A reformist editor of another paper in Iran believes that what happened to Bahar does not necessarily forebode a new crackdown on the press similar to those under Khatami or even President Mahmoud Ahmadinejad. He told Al-Monitor, “When a newspaper does not have an editor in chief and is being managed in an unorganized manner, these things can happen. Anyone who has worked as a journalist for even one day in Iran knows that publishing such an article will result in the newspaper being closed down. Rouhani promised to expand the freedom of press, and he has, but he never promised that newspapers could question the position of Khamenei and still operate. This is beyond his authority.”
The editor further observed, “Rouhani said, from day one, that he is looking for moderation. It is fine if a newspaper wants to be a little more radical, but it is not logical to ask for the full support of the government. The authority of the president in Iran is limited.”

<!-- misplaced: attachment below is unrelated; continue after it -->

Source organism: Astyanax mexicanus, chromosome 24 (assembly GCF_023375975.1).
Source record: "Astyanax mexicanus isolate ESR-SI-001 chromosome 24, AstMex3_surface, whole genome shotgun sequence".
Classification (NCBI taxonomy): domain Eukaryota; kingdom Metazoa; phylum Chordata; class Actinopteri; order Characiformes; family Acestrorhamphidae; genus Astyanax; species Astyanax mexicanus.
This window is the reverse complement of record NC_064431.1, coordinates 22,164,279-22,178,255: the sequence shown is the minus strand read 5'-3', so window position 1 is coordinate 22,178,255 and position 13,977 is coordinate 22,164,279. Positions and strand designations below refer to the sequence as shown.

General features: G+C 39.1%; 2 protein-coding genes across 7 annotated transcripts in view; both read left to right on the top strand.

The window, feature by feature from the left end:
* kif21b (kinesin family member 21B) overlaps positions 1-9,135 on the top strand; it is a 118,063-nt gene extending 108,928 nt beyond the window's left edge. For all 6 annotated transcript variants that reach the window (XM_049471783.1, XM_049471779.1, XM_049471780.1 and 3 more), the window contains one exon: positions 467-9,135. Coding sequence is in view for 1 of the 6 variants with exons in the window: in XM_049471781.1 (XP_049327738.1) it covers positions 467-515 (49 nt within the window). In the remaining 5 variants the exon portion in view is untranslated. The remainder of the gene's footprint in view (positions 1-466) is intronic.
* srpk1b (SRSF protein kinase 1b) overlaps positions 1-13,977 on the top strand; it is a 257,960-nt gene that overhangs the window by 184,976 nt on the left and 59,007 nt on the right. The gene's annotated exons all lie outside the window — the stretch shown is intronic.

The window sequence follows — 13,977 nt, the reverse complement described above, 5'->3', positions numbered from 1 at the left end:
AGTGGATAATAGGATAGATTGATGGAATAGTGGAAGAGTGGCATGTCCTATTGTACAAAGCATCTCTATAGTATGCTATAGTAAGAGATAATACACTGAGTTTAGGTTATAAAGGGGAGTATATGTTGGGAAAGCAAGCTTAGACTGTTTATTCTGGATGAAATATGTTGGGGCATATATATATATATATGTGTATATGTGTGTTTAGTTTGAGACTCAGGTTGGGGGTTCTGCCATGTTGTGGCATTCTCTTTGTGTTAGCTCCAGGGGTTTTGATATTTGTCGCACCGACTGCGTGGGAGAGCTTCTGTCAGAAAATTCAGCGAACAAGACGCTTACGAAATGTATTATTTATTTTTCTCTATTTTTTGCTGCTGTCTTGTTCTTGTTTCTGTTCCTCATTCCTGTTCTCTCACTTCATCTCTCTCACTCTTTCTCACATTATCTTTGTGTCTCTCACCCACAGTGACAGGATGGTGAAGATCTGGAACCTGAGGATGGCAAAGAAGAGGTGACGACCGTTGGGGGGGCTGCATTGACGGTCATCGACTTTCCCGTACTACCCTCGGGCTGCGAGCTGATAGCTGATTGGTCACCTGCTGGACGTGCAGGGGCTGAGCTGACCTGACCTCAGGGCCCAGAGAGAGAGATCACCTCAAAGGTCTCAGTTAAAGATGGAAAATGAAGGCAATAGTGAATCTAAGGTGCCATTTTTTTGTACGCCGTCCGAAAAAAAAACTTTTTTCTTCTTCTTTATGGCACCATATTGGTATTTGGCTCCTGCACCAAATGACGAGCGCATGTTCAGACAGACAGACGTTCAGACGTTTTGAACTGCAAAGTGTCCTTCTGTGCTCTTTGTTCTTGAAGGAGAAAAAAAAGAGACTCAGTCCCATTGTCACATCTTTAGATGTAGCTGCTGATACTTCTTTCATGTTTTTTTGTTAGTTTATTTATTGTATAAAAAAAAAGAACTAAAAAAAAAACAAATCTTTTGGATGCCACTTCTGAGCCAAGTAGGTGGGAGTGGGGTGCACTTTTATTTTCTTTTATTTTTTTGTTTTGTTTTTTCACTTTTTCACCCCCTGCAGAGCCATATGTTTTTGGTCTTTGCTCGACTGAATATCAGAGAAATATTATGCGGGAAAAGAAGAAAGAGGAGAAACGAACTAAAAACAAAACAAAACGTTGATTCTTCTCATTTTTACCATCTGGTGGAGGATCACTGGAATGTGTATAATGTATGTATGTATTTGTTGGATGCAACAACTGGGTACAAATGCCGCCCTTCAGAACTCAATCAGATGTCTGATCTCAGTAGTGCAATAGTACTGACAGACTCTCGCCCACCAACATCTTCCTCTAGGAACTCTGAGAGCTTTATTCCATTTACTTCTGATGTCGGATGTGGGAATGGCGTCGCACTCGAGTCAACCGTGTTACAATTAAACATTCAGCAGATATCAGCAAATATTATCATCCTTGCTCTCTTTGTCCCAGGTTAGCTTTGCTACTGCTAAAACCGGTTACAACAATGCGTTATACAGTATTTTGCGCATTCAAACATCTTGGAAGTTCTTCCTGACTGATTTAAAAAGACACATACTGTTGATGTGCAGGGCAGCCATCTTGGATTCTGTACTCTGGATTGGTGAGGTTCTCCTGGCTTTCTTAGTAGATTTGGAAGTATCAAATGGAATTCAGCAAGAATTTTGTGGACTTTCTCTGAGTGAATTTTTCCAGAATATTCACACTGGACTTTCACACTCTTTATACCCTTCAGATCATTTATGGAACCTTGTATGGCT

Despite the closure of Bahar, it is undeniable that in the last three months there has been more press freedom in Iran, with reformist newspapers having increasingly challenged what were previously red lines. In September, the reformist Shargh Daily published an interview with Alan Eyre, the US Department of State Persian-language spokesperson, and many reformists journalists who had essentially been silenced for four years are no longer afraid to take a critical position when interviewing conservative or even hard-line politicians. What’s more, some publications that had been closed down have recently been issued permits to once again operate.
Alireza, a 40-year-old civil engineer reading the headlines at a newsstand on Valiasr Street in Tehran, offered, “I think the situation has improved a lot for the press in the past three months. I did not know that a ban had been imposed on Bahar, but I know that the newspapers Hammihan and Neshat received publishing permits. Other newspapers also seem to be publishing more freely these days. I think, regardless of what happened with Bahar, I have reasons to be hopeful.”